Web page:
Higgins & Smith (2016) explained that communities are either sex-positive or sex-negative. Sex-positive communities view sex as a fun activity, while the latter see sex as a way of procreation alone. Sex-positive people show high levels of paraphilias; they engage in sexual activities for purposes such as fun, pleasures, or experiments. Halwani (2018) stated that cultures determine attitudes towards sexual behaviors such as masturbation, oral sex, premarital sex, and so forth, and fetishistic objects and objects of desire. Men have higher rates of fetishistic thoughts and behavior; they are more interested in sexual behavior and have more intrusive sexual thoughts and fantasies. Fetishistic behavior may occur as a result of socialization problems and may lead to poor social functioning as well. Occasionally, an individual's cultural values and behavior will directly or indirectly conflict with their culture. This conflict must be recognized and dealt with in a specific cultural milieu.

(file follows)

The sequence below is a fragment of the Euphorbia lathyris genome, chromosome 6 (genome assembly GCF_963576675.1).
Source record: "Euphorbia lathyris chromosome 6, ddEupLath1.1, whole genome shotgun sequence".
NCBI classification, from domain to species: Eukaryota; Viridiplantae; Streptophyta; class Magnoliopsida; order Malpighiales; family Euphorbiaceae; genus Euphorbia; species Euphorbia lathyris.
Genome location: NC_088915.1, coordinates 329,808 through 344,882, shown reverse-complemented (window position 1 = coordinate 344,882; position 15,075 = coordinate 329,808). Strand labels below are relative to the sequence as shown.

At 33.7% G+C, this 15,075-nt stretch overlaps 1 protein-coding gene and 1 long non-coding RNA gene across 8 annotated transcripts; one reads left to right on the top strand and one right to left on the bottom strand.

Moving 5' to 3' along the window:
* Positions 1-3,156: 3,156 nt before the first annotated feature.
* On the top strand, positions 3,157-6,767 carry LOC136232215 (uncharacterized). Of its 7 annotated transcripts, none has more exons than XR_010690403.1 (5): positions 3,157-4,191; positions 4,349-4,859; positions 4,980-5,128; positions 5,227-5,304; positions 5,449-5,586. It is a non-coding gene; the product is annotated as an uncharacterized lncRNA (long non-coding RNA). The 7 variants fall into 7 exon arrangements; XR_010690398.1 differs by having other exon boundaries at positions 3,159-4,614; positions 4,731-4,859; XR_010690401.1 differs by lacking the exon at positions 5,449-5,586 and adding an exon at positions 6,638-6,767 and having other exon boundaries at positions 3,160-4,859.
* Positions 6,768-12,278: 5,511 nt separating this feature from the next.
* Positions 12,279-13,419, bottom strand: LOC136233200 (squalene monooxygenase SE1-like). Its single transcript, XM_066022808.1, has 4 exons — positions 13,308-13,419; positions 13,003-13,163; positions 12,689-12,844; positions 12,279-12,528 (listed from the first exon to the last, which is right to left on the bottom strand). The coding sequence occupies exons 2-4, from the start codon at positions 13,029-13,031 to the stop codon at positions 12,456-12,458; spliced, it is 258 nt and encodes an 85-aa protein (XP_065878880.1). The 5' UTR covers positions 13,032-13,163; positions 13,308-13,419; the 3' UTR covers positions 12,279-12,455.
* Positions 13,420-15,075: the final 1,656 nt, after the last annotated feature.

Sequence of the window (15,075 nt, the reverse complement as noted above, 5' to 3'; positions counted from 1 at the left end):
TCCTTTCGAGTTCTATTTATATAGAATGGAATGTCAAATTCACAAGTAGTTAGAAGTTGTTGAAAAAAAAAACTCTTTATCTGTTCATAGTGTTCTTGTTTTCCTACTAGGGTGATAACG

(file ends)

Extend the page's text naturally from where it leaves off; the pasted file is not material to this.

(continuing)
Behavioral factors are related to sexual attraction, sexual fantasy, and sexual behavior. The latter is that men could learn to become sexually aroused without erotic stimuli. Men who experience rejection in a relationship were likelier to rate stimuli from pictures of women's garments and body parts. It also shows that condition and learning are responsible for forming fetishes. It means people can learn to be aroused by certain objects or body parts through a reward system, such as ejaculation, physical closeness, or money.